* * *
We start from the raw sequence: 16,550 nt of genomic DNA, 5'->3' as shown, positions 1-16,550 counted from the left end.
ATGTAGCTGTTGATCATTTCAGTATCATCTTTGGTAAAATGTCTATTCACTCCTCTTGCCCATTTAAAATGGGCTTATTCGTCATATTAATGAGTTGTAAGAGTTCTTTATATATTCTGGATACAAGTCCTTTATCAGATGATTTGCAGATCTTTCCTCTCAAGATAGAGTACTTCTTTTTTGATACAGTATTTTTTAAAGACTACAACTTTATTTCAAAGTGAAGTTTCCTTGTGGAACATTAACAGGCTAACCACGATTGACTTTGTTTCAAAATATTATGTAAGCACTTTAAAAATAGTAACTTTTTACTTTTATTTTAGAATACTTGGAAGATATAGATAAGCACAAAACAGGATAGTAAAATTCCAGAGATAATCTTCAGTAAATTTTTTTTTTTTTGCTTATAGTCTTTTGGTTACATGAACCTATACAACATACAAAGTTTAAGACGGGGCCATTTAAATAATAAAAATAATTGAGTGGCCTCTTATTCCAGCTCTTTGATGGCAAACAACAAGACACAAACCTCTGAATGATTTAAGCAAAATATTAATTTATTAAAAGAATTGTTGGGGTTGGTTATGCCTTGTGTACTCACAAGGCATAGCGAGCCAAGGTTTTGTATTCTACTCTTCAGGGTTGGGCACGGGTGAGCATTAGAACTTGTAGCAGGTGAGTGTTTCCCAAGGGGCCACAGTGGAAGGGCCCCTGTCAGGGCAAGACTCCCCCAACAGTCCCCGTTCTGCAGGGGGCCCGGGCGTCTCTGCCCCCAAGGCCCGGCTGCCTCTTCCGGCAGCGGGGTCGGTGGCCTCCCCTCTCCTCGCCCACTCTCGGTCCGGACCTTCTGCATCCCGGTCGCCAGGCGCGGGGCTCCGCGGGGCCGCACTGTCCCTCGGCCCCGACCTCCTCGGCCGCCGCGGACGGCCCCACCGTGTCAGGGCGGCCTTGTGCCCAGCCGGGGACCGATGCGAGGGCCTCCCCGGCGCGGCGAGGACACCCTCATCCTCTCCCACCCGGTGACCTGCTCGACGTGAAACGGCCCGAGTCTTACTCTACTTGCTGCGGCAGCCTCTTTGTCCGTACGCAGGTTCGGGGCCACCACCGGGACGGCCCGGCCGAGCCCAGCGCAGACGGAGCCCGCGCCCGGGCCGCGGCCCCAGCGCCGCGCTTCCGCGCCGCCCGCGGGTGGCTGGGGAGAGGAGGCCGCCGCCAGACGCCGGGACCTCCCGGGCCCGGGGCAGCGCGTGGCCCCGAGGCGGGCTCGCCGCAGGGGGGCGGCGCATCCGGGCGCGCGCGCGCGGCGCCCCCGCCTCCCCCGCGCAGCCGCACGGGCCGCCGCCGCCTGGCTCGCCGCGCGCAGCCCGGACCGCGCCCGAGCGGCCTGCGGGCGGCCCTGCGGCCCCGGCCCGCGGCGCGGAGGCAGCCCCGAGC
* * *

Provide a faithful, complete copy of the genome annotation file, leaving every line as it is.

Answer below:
We start from the raw sequence: 16,550 nt of genomic DNA, 5'->3' as shown, positions 1-16,550 counted from the left end.
ATGTAGCTGTTGATCATTTCAGTATCATCTTTGGTAAAATGTCTATTCACTCCTCTTGCCCATTTAAAATGGGCTTATTCGTCATATTAATGAGTTGTAAGAGTTCTTTATATATTCTGGATACAAGTCCTTTATCAGATGATTTGCAGATCTTTCCTCTCAAGATAGAGTACTTCTTTTTTGATACAGTATTTTTTAAAGACTACAACTTTATTTCAAAGTGAAGTTTCCTTGTGGAACATTAACAGGCTAACCACGATTGACTTTGTTTCAAAATATTATGTAAGCACTTTAAAAATAGTAACTTTTTACTTTTATTTTAGAATACTTGGAAGATATAGATAAGCACAAAACAGGATAGTAAAATTCCAGAGATAATCTTCAGTAAATTTTTTTTTTTTTGCTTATAGTCTTTTGGTTACATGAACCTATACAACATACAAAGTTTAAGACGGGGCCATTTAAATAATAAAAATAATTGAGTGGCCTCTTATTCCAGCTCTTTGATGGCAAACAACAAGACACAAACCTCTGAATGATTTAAGCAAAATATTAATTTATTAAAAGAATTGTTGGGGTTGGTTATGCCTTGTGTACTCACAAGGCATAGCGAGCCAAGGTTTTGTATTCTACTCTTCAGGGTTGGGCACGGGTGAGCATTAGAACTTGTAGCAGGTGAGTGTTTCCCAAGGGGCCACAGTGGAAGGGCCCCTGTCAGGGCAAGACTCCCCCAACAGTCCCCGTTCTGCAGGGGGCCCGGGCGTCTCTGCCCCCAAGGCCCGGCTGCCTCTTCCGGCAGCGGGGTCGGTGGCCTCCCCTCTCCTCGCCCACTCTCGGTCCGGACCTTCTGCATCCCGGTCGCCAGGCGCGGGGCTCCGCGGGGCCGCACTGTCCCTCGGCCCCGACCTCCTCGGCCGCCGCGGACGGCCCCACCGTGTCAGGGCGGCCTTGTGCCCAGCCGGGGACCGATGCGAGGGCCTCCCCGGCGCGGCGAGGACACCCTCATCCTCTCCCACCCGGTGACCTGCTCGACGTGAAACGGCCCGAGTCTTACTCTACTTGCTGCGGCAGCCTCTTTGTCCGTACGCAGGTTCGGGGCCACCACCGGGACGGCCCGGCCGAGCCCAGCGCAGACGGAGCCCGCGCCCGGGCCGCGGCCCCAGCGCCGCGCTTCCGCGCCGCCCGCGGGTGGCTGGGGAGAGGAGGCCGCCGCCAGACGCCGGGACCTCCCGGGCCCGGGGCAGCGCGTGGCCCCGAGGCGGGCTCGCCGCAGGGGGGCGGCGCATCCGGGCGCGCGCGCGCGGCGCCCCCGCCTCCCCCGCGCAGCCGCACGGGCCGCCGCCGCCTGGCTCGCCGCGCGCAGCCCGGACCGCGCCCGAGCGGCCTGCGGGCGGCCCTGCGGCCCCGGCCCGCGGCGCGGAGGCAGCCCCGAGC